Though known for his beautiful steel-string flattops, Michael Gurian began his career building classical guitars. This elegant 1973 Gurian sports Brazilian rosewood back and sides and reveals the luthier’s


Though known for his beautiful steel-string flattops, Michael Gurian began his career building classical guitars. This elegant 1973 Gurian sports Brazilian rosewood back and sides and reveals the luthier’s classical roots. Photo courtesy of Frank Ford and frets.com
While looking through guitar magazines recently, I was blown away by how many great luthiers are making fantastic guitars. I was also impressed with how many small companies are making guitars in Chinese factories that have the look of a handmade guitar from a lone luthier’s shop.

Acoustic-guitar styling has taken on a new look over the past two decades. There’s a modern look to the body shapes, with their soft shoulders and rounded bouts. The tops are white as can be, and rosettes have become more and more artistic. Plastic bindings have evolved into wood of all kinds, with purfling treatments that beautifully contrast with the body. Exotic woods from all over the world are used for the sides and backs, and fretboards are often clean and modern looking, with few inlays. In many ways, when it comes to binding treatment, rosettes, and blank fretboards, the steel-string guitar has taken on the aesthetics of the classical guitar.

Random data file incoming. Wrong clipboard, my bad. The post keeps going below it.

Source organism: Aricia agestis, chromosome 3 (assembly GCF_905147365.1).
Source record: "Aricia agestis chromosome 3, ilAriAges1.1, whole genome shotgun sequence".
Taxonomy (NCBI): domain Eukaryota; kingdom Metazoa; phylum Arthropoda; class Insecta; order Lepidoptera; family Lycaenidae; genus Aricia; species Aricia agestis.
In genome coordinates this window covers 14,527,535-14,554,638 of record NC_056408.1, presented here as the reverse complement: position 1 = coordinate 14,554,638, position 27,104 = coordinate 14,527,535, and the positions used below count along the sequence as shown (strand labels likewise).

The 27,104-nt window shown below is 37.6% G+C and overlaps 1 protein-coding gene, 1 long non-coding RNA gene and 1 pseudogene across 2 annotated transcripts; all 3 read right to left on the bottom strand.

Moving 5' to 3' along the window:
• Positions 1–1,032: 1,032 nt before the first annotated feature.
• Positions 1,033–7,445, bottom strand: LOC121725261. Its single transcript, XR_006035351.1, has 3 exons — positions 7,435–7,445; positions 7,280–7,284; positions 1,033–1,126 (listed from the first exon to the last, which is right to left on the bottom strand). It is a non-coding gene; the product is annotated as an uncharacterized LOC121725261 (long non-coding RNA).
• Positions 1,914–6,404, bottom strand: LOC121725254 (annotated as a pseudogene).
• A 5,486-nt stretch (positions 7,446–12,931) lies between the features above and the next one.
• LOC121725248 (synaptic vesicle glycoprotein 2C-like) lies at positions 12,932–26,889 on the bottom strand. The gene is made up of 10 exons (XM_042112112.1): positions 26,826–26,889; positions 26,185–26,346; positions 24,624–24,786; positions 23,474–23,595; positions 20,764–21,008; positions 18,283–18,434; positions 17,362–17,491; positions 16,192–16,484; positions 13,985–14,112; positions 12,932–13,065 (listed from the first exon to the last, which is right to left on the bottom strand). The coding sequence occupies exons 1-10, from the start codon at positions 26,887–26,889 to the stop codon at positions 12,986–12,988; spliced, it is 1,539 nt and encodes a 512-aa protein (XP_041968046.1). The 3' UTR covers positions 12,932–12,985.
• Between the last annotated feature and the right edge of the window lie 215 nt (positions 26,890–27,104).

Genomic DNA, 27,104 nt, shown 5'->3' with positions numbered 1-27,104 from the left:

Good luthiers are designing their own trade dress, using distinctive bridge shapes and peghead shapes. I see creativity coming out like never before. Even the guitars that are inspired by traditional instruments have a more elegant, refined look with their tops sitting proud in an arch that would not have appeared before our big World Wars. Guitar makers are figuring out a better design, and most of them are heading down a similar path—the path of sophistication.

It’s refreshing to me—not only the quantity of the makers, but the quality of their work. I’ll say our work, because I’m among those whose guitars display a more sophisticated design than guitars did five decades ago.

You can see the influence of computerization even in handmade guitars. Lasers and CNC machines have allowed inlay design to become more advanced. Many handbuilders buy parts from suppliers that use CNC machines, and some might use CAD programs to draw their designs.

Nevertheless, the current inlay trends reflect the influence of technology. It’s funny to think about, but it once was the computerized machines’ task to copy the old handmade designs, but now many handcrafters are copying the aesthetics introduced by people who use modern techniques.

When I started, there weren’t many people working alone, building guitars. The steel-string guitar companies that existed included Martin, Gibson, Guild, Larrivée, Gurian, Loprinzi, Mossman, and NBN, but some of those are no longer with us.